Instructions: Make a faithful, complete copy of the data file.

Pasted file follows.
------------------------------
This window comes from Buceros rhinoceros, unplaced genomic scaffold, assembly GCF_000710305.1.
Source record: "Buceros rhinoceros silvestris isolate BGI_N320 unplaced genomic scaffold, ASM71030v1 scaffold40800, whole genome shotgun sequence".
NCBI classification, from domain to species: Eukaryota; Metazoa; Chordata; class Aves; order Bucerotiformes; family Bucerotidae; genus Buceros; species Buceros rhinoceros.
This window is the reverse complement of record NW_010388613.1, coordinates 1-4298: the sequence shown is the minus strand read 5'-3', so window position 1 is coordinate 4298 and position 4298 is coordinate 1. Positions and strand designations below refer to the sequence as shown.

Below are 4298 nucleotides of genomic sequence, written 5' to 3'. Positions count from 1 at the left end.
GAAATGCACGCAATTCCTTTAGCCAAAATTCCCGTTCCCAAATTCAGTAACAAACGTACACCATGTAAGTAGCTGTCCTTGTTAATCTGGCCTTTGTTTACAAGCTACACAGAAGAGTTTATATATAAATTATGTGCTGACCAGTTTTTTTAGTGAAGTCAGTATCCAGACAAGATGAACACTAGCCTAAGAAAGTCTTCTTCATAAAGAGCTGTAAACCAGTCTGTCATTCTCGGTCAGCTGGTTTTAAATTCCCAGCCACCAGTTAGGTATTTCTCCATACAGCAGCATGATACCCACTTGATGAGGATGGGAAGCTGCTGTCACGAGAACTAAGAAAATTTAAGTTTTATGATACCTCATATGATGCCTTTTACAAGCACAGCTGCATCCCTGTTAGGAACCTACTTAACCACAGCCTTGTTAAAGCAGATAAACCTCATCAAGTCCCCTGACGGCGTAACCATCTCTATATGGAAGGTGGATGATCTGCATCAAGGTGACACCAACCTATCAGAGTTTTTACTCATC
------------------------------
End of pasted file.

This window comes from Buceros rhinoceros, unplaced genomic scaffold, assembly GCF_000710305.1.
Source record: "Buceros rhinoceros silvestris isolate BGI_N320 unplaced genomic scaffold, ASM71030v1 scaffold40800, whole genome shotgun sequence".
NCBI classification, from domain to species: Eukaryota; Metazoa; Chordata; class Aves; order Bucerotiformes; family Bucerotidae; genus Buceros; species Buceros rhinoceros.
This window is the reverse complement of record NW_010388613.1, coordinates 1-4298: the sequence shown is the minus strand read 5'-3', so window position 1 is coordinate 4298 and position 4298 is coordinate 1. Positions and strand designations below refer to the sequence as shown.

Below are 4298 nucleotides of genomic sequence, written 5' to 3'. Positions count from 1 at the left end.
GAAATGCACGCAATTCCTTTAGCCAAAATTCCCGTTCCCAAATTCAGTAACAAACGTACACCATGTAAGTAGCTGTCCTTGTTAATCTGGCCTTTGTTTACAAGCTACACAGAAGAGTTTATATATAAATTATGTGCTGACCAGTTTTTTTAGTGAAGTCAGTATCCAGACAAGATGAACACTAGCCTAAGAAAGTCTTCTTCATAAAGAGCTGTAAACCAGTCTGTCATTCTCGGTCAGCTGGTTTTAAATTCCCAGCCACCAGTTAGGTATTTCTCCATACAGCAGCATGATACCCACTTGATGAGGATGGGAAGCTGCTGTCACGAGAACTAAGAAAATTTAAGTTTTATGATACCTCATATGATGCCTTTTACAAGCACAGCTGCATCCCTGTTAGGAACCTACTTAACCACAGCCTTGTTAAAGCAGATAAACCTCATCAAGTCCCCTGACGGCGTAACCATCTCTATATGGAAGGTGGATGATCTGCATCAAGGTGACACCAACCTATCAGAGTTTTTACTCATC